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Community Health Infrastructure

I mentioned in my last post that reform efforts will be beneficial to immigrants when navigating the health system, though this is also true for millions who turn to health centers and clinics for care. As primary care access continues to become more and more strained, effective networks of community health clinics are vital to populations, particularly those in low-income rural and urban areas. Reform includes significant investments in these institutions through grants to increase the numbers of clinics and school based health centers. Competitive grants will also be available to established local government and community-based organizations who implement proven disease management strategies/effective medical home models in order to promote these practices nationwide. Patients utilizing these systems will have improved access to timely care, especially those requiring continuous treatment for chronic conditions.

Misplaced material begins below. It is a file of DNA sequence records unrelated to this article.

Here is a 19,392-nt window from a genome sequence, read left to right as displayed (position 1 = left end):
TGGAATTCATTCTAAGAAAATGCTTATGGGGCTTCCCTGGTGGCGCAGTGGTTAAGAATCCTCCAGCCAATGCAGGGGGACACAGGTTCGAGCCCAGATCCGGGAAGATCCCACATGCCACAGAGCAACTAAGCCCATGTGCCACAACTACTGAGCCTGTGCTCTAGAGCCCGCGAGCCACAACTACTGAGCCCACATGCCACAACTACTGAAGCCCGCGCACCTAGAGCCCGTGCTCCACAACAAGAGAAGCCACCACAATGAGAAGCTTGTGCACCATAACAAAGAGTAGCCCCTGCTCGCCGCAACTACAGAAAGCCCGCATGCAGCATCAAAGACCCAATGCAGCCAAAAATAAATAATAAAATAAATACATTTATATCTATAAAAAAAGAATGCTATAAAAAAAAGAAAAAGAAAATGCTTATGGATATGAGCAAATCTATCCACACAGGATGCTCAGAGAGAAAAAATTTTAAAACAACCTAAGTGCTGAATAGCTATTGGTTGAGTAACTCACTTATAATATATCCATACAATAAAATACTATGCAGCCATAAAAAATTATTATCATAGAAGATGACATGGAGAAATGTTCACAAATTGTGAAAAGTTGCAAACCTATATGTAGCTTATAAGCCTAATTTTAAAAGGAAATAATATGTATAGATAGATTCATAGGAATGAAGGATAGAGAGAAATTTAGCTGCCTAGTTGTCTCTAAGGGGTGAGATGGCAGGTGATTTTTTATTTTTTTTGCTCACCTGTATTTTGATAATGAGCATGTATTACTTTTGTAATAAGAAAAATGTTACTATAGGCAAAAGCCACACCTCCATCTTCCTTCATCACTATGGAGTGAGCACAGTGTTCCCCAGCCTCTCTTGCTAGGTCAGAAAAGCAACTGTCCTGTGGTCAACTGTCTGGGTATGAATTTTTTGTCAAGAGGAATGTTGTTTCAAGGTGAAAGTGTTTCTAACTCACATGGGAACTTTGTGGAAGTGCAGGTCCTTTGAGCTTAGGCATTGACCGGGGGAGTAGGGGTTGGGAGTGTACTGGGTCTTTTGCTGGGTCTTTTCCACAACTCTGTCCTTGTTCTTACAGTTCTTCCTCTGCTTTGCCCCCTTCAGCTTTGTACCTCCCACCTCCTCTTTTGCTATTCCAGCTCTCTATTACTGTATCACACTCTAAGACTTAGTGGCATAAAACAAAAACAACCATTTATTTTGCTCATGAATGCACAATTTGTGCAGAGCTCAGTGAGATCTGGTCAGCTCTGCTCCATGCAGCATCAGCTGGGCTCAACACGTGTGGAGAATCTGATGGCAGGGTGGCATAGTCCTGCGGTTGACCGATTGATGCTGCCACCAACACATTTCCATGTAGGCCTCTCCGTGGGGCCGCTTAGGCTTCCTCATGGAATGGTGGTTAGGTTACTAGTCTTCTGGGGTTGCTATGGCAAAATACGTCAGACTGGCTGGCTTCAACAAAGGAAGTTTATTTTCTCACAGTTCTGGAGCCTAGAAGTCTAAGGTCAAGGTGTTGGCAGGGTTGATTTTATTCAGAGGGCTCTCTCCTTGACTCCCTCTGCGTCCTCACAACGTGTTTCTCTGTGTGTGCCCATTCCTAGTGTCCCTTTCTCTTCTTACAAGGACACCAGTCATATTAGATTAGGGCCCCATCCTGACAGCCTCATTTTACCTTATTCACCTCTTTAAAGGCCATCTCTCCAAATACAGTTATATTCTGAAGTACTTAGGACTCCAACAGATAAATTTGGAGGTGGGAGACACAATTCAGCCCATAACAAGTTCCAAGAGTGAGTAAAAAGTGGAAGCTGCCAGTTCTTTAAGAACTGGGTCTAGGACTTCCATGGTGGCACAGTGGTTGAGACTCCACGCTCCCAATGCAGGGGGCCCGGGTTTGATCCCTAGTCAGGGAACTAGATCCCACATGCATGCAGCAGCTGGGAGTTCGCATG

In addition to the patient-centered benefits, clinics will benefit greatly from reform in terms of their own operational health. Community clinics serve much larger proportions of uninsured and low-income individuals, and face significant financial strain as a result. For example, in 2006 California community clinics provided $231 million in uncompensated care totaling nearly 12% of total revenue. Increases in the number of insured will greatly reduce the amount of uncompensated care, and increases in Medicaid reimbursement rates will provide a much needed boost in revenue for these safety net clinics. Increased federal contributions in addition to these revenue boosts will give clinics breathing room to invest in their infrastructure (particularly in health information technology and clinical workforce supply) in order to streamline administrative efficiency and better coordinate care for their patients.